**Using appropriate dilutions and number of replicates (discuss briefly below). Calculate the concentration of antigen in the original (unknown) solution, stating your calculation process. Where relevant, you can append titled data sets to the end of this document. Esnure your answer is statistically valid (think back to the stats test used in RiaLab)**

First, I used a broad range of dilutions (again, \(1\times10^n\) and \(4\times10^n\) for \(n\) in \(\{1,2,3,4,5,6\}\)).

```
df <- read_tsv('./2020-03-08-immunoassay-in-silico/elisa_exp1.tsv') %>%
janitor::clean_names() %>%
transmute(ag_dilution = factor(ag_dilution), absorbance)
ggplot(df, aes(ag_dilution, absorbance))+
geom_boxplot()+
labs(title = "ELISA Experiment for the Unknown")+
geom_hline(yintercept = 1.000, color='red', size = 0.6)+
geom_hline(yintercept = 0.020, color='red', size = 0.6)
```

` # scale_x_discrete(limits = rev(levels(df$ag_dilution)))+`

As learnt from Q19, the linear range is where the absorbance lies between 0.020 and 1.000. According to Figure 8.6, a \(10^3\) dilution would be the most appropriate. Therefore, I repeat 480 times with this dilution.

```
elisa_absorbance <- read_tsv('./2020-03-08-immunoassay-in-silico/elisa_exp_fin.tsv') %>%
janitor::clean_names() %>%
extract2('absorbance')
```

Curiously, again, the distribution is bimodal (the data is shown in Section 9.2:

```
qplot(elisa_absorbance, geom = 'histogram', bins = I(40), fill=I('white'), color=I('black'),
main = "distribution of 480 absorbance readings for the unknown")
```

If I had to assume it’s a normal distribution, a 95% confidence interval could be calculated:

```
conc <- 10^(log10(elisa_absorbance) + 3.40) *
10^3 / # dilution
10^6 # ng/ml to mg/ml
mean <- mean(conc); sd = sd(conc);
t <- qt(0.975, length(conc)-1); t_sd <- t*sd
c(mean=mean, sd = sd, t = t, t_sd = t_sd, lower = mean-t_sd, upper = mean+t_sd)
```

```
## mean sd t t_sd lower upper
## 0.80949203 0.08313395 1.96492886 0.16335230 0.64613973 0.97284433
```

(Used the relationship between antigen concentration and absorbance established previously: \(\log_{10}{A} = \log_{10}{c} - 3.40\))

The mean is 0.8095 mg/ml and the confidence interval is \(0.8094\pm0.1634\), or [0.6461 0.9728] mg/ml. (This is actually invalid because the distribution was not normal).

# 9 Supplementary Information

For a complete set of raw data, please go to https://github.com/TianyiShi2001/ox/tree/master/content/lab/2020-03-08-immunoassay-in-silico/.

## 9.1 RIA

The 276 counts for \(1\mu\text{L}\) of \(1\times10^4\) dilution of antigen:

`unknown_test[['count']]`

```
## [1] 20336 17947 20618 23919 23332 23224 21150 23007 23463 20596 25927 18685
## [13] 20270 21910 20466 20162 19880 17502 20314 24646 20281 20151 18946 20346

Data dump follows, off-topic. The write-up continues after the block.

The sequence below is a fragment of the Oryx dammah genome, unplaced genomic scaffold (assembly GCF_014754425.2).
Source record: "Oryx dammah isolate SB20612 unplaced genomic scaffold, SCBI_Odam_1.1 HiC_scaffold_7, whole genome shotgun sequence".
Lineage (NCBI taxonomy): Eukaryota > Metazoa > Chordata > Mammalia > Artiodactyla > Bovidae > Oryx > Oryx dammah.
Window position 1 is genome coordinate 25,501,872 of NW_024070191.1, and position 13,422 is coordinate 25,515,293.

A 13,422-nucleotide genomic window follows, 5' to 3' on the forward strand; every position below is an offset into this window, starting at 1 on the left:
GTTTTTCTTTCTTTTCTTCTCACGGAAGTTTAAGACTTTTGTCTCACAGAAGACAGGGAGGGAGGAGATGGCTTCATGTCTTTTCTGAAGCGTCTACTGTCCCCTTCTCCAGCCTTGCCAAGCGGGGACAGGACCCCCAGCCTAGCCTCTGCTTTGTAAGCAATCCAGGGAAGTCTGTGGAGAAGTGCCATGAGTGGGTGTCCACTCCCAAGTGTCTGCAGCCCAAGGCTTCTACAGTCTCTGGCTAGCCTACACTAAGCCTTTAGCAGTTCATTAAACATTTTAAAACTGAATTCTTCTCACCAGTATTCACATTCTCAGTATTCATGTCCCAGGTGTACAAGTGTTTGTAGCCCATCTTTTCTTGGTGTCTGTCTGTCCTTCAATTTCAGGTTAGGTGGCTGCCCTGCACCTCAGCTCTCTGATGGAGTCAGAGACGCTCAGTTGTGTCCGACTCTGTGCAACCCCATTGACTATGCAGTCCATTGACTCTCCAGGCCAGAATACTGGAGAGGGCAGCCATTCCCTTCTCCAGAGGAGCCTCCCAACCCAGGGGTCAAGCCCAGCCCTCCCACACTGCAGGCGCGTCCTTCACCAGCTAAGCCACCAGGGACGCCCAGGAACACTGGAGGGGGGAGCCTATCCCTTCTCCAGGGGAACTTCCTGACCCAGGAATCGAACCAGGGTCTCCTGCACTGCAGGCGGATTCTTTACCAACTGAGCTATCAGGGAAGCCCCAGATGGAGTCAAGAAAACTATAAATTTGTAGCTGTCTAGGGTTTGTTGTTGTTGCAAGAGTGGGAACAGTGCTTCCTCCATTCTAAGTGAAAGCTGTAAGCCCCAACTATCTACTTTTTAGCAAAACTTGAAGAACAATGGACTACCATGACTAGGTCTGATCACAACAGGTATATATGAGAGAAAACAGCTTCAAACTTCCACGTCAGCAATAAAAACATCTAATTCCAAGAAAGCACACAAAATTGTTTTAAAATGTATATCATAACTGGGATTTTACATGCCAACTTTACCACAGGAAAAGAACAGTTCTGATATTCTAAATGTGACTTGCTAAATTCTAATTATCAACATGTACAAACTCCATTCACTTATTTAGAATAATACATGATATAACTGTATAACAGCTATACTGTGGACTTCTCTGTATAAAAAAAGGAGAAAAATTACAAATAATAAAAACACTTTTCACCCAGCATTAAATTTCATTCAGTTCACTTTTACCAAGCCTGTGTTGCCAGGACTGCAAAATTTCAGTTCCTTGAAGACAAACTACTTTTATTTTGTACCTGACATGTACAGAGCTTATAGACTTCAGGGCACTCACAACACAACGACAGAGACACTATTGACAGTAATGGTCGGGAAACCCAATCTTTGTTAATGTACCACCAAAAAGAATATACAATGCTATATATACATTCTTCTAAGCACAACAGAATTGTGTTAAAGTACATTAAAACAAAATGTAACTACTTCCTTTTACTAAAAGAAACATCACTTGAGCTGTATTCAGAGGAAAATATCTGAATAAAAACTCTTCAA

## [25] 23137 21715 20108 19858 23180 19445 18012 20477 23256 19782 23235 24407
## [37] 23647 24320 20064 21291 19521 22735 19250 21573 23560 18631 25656 19337
## [49] 19174 24016 19630 24136 20292 24005 17643 23365 19890 20629 24103 20173
## [61] 25102 20933 19174 19065 23397 19880 22388 19174 23159 23658 22008 24787
## [73] 22931 24309 24841 23484 23777 25048 20976 24700 20053 20629 20792 19565
## [85] 19261 24527 18099 24516 23072 22279 21139 23745 21715 19782 19977 19923
## [97] 24353 18609 23452 19000 20336 19858 18968 23951 24744 23539 24418 23810
## [109] 21009 19478 23625 19152 25211 23202 22963 22844 20379 22409 25069 17730
## [121] 20846 23452 24646 25254 24722 18533 24429 19597 19532 24483 22073 19521
## [133] 19804 25493 19956 20889 18240 17806 19445 18577 24168 19543 25395 23929
## [145] 19912 24820 24060 18707 18881 20368 19044 24114 23224 20640 23995 20227
## [157] 24049 19348 23506 24679 19152 20412 19413 23560 22442 23897 19814 23159
## [169] 22399 19586 22605 23473 23148 19337 20650 17969 23061 22789 25482 19749
## [181] 24537 23408 20564 18989 22127 19011 20596 19337 19022 19402 20455 23169
## [193] 22724 19966 20835 20216 23148 23951 19510 20650 19206 24559 23647 19434
## [205] 22073 19880 20705 19543 17849 23691 23940 17686 20813 19250 22876 19521
## [217] 23767 22225 25688 23734 18826 20683 20694 20433 21573 19206 25004 23354
## [229] 23332 24635 22540 17914 22692 23017 22149 19652 24038 20900 24744 20346
## [241] 22681 20064 19717 19109 24331 19500 23235 19825 19152 19684 19630 21421
## [253] 23365 22822 20162 22073 23202 24505 24309 22062 23799 19836 22963 24429
## [265] 19293 23962 21204 23886 18685 24147 20531 19901 19521 23734 20118 24125
```

## 9.2 ELISA

The 480 absorbance readings:

`elisa_absorbance`

```
## [1] 0.354 0.343 0.355 0.279 0.268 0.303 0.348 0.358 0.283 0.358 0.277 0.378
## [13] 0.290 0.290 0.304 0.284 0.355 0.331 0.345 0.271 0.276 0.356 0.349 0.301
## [25] 0.259 0.308 0.331 0.357 0.284 0.361 0.295 0.332 0.282 0.381 0.278 0.340
## [37] 0.358 0.316 0.273 0.285 0.359 0.366 0.286 0.297 0.275 0.307 0.368 0.351
## [49] 0.341 0.339 0.313 0.354 0.346 0.284 0.334 0.278 0.300 0.286 0.312 0.353
## [61] 0.361 0.364 0.357 0.372 0.285 0.358 0.274 0.282 0.280 0.344 0.253 0.300
## [73] 0.336 0.300 0.301 0.348 0.355 0.374 0.276 0.290 0.279 0.370 0.338 0.270
## [85] 0.373 0.351 0.356 0.353 0.256 0.294 0.339 0.315 0.351 0.288 0.311 0.352
## [97] 0.352 0.280 0.333 0.368 0.334 0.294 0.297 0.299 0.279 0.343 0.357 0.309
## [109] 0.366 0.363 0.310 0.311 0.358 0.335 0.361 0.296 0.257 0.334 0.308 0.293
## [121] 0.293 0.336 0.342 0.352 0.366 0.287 0.266 0.286 0.360 0.313 0.358 0.287
## [133] 0.305 0.363 0.343 0.284 0.290 0.339 0.268 0.350 0.363 0.334 0.343 0.271
## [145] 0.324 0.299 0.258 0.334 0.309 0.336 0.374 0.362 0.290 0.344 0.303 0.352
## [157] 0.295 0.314 0.286 0.300 0.287 0.292 0.369 0.349 0.292 0.349 0.360 0.334
## [169] 0.339 0.277 0.286 0.347 0.293 0.325 0.288 0.278 0.303 0.271 0.289 0.305
## [181] 0.309 0.364 0.344 0.309 0.355 0.360 0.298 0.298 0.299 0.322 0.340 0.364
## [193] 0.344 0.337 0.311 0.344 0.294 0.365 0.351 0.297 0.384 0.327 0.350 0.315